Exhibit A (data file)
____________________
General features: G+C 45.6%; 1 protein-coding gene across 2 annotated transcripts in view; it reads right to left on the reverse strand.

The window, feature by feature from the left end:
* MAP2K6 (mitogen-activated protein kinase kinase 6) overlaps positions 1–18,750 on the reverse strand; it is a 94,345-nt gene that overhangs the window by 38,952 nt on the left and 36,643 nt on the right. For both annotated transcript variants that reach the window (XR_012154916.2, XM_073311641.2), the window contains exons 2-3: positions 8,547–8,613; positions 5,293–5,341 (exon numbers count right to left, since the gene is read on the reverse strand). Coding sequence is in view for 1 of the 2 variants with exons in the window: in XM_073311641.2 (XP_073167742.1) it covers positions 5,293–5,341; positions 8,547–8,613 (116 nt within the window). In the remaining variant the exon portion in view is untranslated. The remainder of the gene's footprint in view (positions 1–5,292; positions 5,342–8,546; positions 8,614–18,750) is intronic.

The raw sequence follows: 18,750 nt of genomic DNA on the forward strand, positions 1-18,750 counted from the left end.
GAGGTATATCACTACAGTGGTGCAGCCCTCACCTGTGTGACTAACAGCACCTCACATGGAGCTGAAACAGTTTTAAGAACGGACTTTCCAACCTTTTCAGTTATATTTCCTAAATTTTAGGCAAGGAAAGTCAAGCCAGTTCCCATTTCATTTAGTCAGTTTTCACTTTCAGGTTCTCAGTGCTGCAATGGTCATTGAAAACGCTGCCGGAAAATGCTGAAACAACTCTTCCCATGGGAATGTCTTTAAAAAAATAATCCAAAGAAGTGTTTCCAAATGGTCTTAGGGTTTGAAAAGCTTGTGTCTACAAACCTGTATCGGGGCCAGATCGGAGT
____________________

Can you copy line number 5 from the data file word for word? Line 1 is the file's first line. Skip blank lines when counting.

GAGGTATATCACTACAGTGGTGCAGCCCTCACCTGTGTGACTAACAGCACCTCACATGGAGCTGAAACAGTTTTAAGAACGGACTTTCCAACCTTTTCAGTTATATTTCCTAAATTTTAGGCAAGGAAAGTCAAGCCAGTTCCCATTTCATTTAGTCAGTTTTCACTTTCAGGTTCTCAGTGCTGCAATGGTCATTGAAAACGCTGCCGGAAAATGCTGAAACAACTCTTCCCATGGGAATGTCTTTAAAAAAATAATCCAAAGAAGTGTTTCCAAATGGTCTTAGGGTTTGAAAAGCTTGTGTCTACAAACCTGTATCGGGGCCAGATCGGAGT